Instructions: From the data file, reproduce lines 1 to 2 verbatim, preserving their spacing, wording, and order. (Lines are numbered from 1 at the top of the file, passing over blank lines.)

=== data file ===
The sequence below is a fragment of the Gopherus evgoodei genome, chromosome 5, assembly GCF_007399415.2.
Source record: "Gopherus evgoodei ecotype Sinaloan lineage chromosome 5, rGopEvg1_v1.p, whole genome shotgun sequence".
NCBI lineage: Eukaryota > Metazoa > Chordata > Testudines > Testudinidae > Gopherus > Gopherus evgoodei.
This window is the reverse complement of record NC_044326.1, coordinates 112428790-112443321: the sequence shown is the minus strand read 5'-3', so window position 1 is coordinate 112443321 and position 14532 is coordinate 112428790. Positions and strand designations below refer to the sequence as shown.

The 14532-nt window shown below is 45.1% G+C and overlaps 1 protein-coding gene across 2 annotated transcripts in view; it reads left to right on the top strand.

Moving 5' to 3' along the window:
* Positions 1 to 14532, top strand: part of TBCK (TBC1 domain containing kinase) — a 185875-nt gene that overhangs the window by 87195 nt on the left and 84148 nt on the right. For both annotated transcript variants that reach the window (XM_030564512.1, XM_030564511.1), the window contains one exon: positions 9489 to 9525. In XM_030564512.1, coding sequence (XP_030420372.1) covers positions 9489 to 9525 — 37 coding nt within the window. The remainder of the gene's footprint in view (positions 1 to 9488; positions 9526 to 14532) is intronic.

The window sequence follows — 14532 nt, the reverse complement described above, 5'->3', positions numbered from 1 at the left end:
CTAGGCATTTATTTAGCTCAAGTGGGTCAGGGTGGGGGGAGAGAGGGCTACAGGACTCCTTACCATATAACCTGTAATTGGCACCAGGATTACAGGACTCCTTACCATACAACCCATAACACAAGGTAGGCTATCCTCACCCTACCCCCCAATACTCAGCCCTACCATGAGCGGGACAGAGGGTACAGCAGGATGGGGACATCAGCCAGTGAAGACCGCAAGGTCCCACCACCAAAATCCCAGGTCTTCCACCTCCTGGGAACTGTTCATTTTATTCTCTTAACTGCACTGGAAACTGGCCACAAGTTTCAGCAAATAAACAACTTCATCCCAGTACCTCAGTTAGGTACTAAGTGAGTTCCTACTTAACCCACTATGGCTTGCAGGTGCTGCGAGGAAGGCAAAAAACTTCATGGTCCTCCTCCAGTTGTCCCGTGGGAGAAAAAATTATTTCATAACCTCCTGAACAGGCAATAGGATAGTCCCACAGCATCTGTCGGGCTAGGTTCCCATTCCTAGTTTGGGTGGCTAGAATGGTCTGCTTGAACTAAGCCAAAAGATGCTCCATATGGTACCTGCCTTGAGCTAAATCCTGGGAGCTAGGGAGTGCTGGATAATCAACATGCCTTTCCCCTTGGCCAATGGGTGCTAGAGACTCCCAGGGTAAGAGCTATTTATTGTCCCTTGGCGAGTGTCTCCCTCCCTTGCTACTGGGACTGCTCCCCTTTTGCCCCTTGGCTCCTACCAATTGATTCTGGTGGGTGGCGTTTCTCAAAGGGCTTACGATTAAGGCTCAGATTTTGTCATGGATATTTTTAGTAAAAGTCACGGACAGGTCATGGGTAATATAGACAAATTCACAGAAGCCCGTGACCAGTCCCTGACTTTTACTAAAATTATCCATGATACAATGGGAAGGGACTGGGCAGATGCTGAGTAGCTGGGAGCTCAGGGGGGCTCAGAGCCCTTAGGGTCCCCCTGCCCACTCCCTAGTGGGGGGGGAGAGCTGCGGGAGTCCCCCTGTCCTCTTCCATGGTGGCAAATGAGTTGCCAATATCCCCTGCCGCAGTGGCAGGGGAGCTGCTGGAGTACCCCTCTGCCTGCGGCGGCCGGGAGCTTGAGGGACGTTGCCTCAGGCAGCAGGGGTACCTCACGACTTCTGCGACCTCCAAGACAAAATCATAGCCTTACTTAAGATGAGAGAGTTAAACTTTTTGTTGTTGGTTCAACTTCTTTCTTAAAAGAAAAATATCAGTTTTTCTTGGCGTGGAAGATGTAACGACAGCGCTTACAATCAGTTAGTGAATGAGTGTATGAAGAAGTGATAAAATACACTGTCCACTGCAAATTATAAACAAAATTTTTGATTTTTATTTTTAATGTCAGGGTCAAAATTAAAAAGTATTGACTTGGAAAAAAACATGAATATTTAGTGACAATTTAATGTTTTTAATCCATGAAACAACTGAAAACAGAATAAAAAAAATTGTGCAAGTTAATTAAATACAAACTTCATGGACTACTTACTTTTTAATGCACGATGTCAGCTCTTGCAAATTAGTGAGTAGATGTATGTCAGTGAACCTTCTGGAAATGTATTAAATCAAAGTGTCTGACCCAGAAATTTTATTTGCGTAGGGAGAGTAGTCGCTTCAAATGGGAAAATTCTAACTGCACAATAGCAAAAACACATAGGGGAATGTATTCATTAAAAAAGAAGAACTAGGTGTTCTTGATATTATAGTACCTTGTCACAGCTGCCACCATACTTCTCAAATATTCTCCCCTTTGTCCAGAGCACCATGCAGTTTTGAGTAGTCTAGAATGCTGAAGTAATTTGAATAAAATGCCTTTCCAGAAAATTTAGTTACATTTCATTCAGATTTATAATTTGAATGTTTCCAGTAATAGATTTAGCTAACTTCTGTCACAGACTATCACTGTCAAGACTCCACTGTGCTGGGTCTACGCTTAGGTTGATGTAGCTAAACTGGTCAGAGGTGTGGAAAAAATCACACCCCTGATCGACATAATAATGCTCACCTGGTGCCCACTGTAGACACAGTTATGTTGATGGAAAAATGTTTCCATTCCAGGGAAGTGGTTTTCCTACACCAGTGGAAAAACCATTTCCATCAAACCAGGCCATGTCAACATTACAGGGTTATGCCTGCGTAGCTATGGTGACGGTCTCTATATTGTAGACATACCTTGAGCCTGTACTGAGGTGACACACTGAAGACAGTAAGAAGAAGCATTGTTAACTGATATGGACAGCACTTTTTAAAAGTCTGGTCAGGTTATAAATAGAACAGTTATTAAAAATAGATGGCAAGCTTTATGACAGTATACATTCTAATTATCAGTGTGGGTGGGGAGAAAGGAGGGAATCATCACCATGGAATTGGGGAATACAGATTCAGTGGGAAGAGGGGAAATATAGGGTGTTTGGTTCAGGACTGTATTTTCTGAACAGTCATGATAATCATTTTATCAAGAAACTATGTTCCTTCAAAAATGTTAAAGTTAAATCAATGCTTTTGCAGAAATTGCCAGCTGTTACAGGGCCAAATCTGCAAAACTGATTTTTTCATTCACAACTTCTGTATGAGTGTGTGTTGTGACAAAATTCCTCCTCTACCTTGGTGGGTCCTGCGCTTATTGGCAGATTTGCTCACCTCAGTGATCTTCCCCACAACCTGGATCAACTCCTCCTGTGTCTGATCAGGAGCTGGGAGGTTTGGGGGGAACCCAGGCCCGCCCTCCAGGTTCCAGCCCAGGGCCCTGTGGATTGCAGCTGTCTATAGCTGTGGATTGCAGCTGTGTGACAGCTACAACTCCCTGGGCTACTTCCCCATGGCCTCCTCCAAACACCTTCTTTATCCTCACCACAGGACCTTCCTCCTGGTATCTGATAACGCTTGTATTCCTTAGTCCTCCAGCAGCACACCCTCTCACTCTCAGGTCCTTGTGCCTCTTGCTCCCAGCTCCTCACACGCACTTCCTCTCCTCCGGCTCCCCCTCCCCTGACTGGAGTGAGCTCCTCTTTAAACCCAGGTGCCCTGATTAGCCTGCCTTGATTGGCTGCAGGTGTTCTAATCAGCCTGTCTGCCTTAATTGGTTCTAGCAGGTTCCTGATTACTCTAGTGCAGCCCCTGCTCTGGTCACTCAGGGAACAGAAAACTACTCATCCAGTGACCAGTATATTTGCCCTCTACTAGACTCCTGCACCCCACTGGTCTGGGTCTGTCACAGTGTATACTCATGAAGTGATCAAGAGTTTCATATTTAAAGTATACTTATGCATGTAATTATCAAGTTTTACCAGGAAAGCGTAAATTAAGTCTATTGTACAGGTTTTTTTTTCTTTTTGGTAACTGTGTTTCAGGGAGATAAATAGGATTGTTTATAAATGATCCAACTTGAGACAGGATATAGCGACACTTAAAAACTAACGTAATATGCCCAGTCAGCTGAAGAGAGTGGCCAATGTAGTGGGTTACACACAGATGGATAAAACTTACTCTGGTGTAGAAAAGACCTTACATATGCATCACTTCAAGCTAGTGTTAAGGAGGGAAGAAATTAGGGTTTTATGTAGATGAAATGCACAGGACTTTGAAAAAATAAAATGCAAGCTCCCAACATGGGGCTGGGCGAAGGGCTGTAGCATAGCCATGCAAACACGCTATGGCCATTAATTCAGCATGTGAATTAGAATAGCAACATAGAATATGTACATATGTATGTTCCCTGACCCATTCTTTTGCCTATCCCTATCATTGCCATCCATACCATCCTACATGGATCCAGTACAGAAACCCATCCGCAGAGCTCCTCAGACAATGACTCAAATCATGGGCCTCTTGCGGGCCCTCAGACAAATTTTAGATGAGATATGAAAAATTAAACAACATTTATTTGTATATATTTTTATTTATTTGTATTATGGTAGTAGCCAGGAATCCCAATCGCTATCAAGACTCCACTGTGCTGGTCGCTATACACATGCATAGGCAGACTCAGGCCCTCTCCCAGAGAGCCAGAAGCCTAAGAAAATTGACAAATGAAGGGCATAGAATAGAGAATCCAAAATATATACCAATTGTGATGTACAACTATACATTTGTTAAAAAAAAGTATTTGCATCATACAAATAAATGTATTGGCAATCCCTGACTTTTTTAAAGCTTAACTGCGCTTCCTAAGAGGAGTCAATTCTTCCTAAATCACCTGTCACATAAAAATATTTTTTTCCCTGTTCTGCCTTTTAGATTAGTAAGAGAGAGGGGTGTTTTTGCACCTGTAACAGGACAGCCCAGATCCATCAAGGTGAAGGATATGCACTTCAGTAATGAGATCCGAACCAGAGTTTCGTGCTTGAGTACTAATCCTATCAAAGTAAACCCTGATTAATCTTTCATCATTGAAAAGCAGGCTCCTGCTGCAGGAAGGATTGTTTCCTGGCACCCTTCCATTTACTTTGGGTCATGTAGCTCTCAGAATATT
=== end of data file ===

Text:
The sequence below is a fragment of the Gopherus evgoodei genome, chromosome 5, assembly GCF_007399415.2.
Source record: "Gopherus evgoodei ecotype Sinaloan lineage chromosome 5, rGopEvg1_v1.p, whole genome shotgun sequence".